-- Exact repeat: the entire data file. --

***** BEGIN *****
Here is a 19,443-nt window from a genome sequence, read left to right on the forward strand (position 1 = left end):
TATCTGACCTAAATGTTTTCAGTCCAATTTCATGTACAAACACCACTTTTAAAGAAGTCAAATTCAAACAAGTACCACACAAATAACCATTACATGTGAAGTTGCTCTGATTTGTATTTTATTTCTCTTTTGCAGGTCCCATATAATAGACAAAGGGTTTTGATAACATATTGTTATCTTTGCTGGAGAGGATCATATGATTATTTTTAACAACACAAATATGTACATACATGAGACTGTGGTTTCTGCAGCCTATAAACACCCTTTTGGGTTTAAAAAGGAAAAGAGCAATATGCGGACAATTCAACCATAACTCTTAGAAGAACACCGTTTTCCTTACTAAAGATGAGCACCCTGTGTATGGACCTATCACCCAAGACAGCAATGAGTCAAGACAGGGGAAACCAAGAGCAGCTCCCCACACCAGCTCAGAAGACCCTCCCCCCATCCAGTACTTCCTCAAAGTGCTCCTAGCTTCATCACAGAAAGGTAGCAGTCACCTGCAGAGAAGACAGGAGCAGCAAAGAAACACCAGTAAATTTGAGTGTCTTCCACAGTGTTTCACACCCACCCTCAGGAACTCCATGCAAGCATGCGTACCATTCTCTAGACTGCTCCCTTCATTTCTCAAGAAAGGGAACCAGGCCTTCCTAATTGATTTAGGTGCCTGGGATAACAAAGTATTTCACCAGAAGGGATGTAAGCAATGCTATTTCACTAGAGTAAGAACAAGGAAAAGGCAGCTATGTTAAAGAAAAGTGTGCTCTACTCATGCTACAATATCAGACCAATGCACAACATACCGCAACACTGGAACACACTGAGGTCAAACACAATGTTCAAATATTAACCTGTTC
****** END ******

Here is a 19,443-nt window from a genome sequence, read left to right on the forward strand (position 1 = left end):
TATCTGACCTAAATGTTTTCAGTCCAATTTCATGTACAAACACCACTTTTAAAGAAGTCAAATTCAAACAAGTACCACACAAATAACCATTACATGTGAAGTTGCTCTGATTTGTATTTTATTTCTCTTTTGCAGGTCCCATATAATAGACAAAGGGTTTTGATAACATATTGTTATCTTTGCTGGAGAGGATCATATGATTATTTTTAACAACACAAATATGTACATACATGAGACTGTGGTTTCTGCAGCCTATAAACACCCTTTTGGGTTTAAAAAGGAAAAGAGCAATATGCGGACAATTCAACCATAACTCTTAGAAGAACACCGTTTTCCTTACTAAAGATGAGCACCCTGTGTATGGACCTATCACCCAAGACAGCAATGAGTCAAGACAGGGGAAACCAAGAGCAGCTCCCCACACCAGCTCAGAAGACCCTCCCCCCATCCAGTACTTCCTCAAAGTGCTCCTAGCTTCATCACAGAAAGGTAGCAGTCACCTGCAGAGAAGACAGGAGCAGCAAAGAAACACCAGTAAATTTGAGTGTCTTCCACAGTGTTTCACACCCACCCTCAGGAACTCCATGCAAGCATGCGTACCATTCTCTAGACTGCTCCCTTCATTTCTCAAGAAAGGGAACCAGGCCTTCCTAATTGATTTAGGTGCCTGGGATAACAAAGTATTTCACCAGAAGGGATGTAAGCAATGCTATTTCACTAGAGTAAGAACAAGGAAAAGGCAGCTATGTTAAAGAAAAGTGTGCTCTACTCATGCTACAATATCAGACCAATGCACAACATACCGCAACACTGGAACACACTGAGGTCAAACACAATGTTCAAATATTAACCTGTTC